Mobilities and Materialities of the Early Modern World

Global in scope, the Mobilities and Materialities of the Early Modern World Working Group seeks to integrate through interdisciplinary discussion two different spheres of scholarly inquiry: macro-economic studies of international networks and micro-historical engagements with materialities. In recent years, the promotion of synchronic, transnational fields, such as the ‘Global Renaissance,’ has made it incumbent on emerging scholars to develop competencies far outside traditionally defined specialties. This working group is designed to address the needs of a new generation of scholars, and to appeal to both dissertating and pre-candidacy doctoral students. By organizing a series of topically-relevant symposia that feature presentations by leading faculty, the working group aspires to function as a forum, exposing graduate students in different disciplines to research trends and alternative methodologies. 


Upcoming Events:

Shaping Identity in the Early Modern World

Thursday, December 11, 2014
2–3:30 pm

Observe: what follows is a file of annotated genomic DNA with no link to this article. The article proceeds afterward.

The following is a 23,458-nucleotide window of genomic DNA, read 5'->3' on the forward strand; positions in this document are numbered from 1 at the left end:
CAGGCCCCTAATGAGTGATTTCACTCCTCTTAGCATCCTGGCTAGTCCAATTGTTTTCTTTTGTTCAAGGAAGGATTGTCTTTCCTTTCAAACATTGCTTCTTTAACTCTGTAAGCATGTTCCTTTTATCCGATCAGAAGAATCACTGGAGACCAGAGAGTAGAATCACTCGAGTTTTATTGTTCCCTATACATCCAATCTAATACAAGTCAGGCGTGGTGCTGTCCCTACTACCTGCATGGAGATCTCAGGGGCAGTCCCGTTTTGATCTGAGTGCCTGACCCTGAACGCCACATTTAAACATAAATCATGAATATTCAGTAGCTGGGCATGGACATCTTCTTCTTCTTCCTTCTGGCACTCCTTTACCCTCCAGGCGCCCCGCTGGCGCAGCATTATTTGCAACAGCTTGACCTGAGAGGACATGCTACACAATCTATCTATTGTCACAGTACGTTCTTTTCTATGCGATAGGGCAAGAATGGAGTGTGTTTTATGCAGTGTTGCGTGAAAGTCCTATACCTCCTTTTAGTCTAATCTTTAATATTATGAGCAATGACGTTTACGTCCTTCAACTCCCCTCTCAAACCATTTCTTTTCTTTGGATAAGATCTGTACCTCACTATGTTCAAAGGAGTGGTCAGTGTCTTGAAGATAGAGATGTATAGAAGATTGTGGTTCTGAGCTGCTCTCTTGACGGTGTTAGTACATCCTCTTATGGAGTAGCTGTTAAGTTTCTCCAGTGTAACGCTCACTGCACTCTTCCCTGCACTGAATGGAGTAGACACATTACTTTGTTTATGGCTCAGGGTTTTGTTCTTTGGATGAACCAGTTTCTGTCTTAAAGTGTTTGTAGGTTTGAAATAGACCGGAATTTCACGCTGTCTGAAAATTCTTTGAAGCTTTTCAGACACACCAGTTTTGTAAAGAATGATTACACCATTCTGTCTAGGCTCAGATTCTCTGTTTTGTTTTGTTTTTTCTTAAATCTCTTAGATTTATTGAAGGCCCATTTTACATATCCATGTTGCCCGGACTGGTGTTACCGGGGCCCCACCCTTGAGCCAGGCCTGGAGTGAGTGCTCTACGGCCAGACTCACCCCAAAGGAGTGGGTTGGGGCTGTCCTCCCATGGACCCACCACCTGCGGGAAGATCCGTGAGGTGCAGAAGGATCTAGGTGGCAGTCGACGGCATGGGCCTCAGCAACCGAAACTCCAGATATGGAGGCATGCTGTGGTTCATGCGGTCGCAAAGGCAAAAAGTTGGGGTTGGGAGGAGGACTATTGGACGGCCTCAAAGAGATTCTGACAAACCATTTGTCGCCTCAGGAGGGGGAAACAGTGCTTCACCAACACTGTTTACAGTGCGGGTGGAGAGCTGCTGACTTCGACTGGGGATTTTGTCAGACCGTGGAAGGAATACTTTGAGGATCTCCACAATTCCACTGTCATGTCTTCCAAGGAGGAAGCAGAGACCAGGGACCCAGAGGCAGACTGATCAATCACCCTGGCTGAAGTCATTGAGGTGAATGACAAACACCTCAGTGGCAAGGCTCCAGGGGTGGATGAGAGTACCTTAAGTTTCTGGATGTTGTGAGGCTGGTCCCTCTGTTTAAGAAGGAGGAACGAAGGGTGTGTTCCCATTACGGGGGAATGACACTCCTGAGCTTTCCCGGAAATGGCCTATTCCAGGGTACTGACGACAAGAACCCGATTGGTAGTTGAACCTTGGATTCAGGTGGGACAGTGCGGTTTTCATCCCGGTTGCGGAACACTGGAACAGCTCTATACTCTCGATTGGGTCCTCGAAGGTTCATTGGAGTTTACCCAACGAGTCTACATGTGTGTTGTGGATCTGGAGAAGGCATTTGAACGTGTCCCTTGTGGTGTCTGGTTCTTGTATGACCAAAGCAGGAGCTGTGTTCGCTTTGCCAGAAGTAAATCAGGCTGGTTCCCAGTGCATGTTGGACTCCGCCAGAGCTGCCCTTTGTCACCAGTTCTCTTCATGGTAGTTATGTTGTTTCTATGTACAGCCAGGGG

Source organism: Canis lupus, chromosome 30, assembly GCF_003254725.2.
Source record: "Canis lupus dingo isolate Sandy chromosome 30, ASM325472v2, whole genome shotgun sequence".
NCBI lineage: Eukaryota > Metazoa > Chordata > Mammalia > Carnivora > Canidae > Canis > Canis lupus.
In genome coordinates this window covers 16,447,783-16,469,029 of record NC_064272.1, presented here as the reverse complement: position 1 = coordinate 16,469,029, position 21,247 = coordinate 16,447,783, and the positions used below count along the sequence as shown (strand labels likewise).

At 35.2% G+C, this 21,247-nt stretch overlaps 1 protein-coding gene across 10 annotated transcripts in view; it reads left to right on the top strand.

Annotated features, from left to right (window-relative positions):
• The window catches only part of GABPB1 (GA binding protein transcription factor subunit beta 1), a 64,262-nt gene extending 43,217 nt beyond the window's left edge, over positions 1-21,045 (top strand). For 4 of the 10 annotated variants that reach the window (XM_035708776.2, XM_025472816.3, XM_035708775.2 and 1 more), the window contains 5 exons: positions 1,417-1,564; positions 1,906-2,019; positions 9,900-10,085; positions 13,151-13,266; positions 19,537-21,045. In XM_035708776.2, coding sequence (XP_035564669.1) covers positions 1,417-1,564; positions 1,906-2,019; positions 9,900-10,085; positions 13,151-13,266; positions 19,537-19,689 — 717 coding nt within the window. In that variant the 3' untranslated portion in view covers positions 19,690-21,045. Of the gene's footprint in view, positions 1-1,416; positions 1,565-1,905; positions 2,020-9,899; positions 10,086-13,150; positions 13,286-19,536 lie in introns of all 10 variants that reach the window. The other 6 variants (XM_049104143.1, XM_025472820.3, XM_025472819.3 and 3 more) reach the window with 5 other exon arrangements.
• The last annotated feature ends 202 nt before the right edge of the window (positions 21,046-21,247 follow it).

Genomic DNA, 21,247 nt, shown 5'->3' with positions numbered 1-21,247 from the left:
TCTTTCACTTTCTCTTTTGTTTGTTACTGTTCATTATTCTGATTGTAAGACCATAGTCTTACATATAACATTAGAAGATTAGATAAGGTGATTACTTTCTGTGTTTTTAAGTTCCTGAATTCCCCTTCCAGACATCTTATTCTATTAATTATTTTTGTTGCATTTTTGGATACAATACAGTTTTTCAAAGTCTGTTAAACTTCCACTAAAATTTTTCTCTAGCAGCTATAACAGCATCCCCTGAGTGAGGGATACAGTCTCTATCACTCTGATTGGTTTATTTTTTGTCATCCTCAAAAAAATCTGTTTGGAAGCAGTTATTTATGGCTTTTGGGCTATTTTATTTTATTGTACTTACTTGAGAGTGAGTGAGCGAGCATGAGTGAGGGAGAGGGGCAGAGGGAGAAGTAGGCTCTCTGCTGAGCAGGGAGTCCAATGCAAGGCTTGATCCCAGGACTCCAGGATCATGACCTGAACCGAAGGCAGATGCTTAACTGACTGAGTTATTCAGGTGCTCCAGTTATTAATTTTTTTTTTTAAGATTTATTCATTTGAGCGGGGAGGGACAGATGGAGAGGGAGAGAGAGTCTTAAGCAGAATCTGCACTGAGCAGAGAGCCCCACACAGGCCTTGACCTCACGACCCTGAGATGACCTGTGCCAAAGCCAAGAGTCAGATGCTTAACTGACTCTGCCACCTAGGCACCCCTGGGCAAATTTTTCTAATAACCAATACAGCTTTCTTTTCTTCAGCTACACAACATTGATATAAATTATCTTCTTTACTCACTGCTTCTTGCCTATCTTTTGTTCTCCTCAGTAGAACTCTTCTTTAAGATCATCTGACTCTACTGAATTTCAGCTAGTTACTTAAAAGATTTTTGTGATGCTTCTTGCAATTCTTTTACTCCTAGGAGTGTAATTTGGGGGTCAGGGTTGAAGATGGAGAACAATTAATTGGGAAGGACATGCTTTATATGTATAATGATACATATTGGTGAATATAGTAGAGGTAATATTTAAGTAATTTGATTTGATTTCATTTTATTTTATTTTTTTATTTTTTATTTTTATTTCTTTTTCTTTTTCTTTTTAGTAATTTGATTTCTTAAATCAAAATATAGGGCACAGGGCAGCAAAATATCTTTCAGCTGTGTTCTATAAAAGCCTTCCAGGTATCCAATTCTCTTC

425 Doe Library

A workshop with presentations by:

Jennifer Mackenzie
PhD Candidate, Italian Studies Department, UC Berkeley
“Heraldry in Motion: Travel, Semiotics, Conflict”

Grace Harpster
PhD Candidate, History of Art Department, UC Berkeley
“Skin and Ink: The Representation of Black in Alonso de Sandoval's
Treatise on the Salvation of ‘Ethiopians’”

Tony Sandset
Guest Scholar, Rhetoric Department, UC Berkeley
“Time and Translation: Temporalization as Identity Markers in
Theodore de Bry’s A Briefe and True Report of the New Found Land of Virginia”

To join bSpace, please sign up for our group and contact Jessica Stair (, Grace Harpster ( or Andrew Sears ( We will add you to the site. 

Past Events:

Textual Transmissions & Printed Media in Early Modern Europe

Tuesday, October 28, 2014
5–6:15 pm
308A Doe Library

A Workshop with Presentations by:

Ian Thompson
PhD Candidate, Department of Scandinavian Languages and Literatures, UC Berkeley 
“Nomine Saxo: Media, Authorship, and Renaissances in the Reception of Saxo Grammaticus”

Rachel Wamsley
PhD Candidate, Department of Comparative Literature, UC Berkeley
“Importing Hebrew Print: Material Texts between Venice and Cracow”


Past Events:


Session Canceled (due to the campus-wide power outage):


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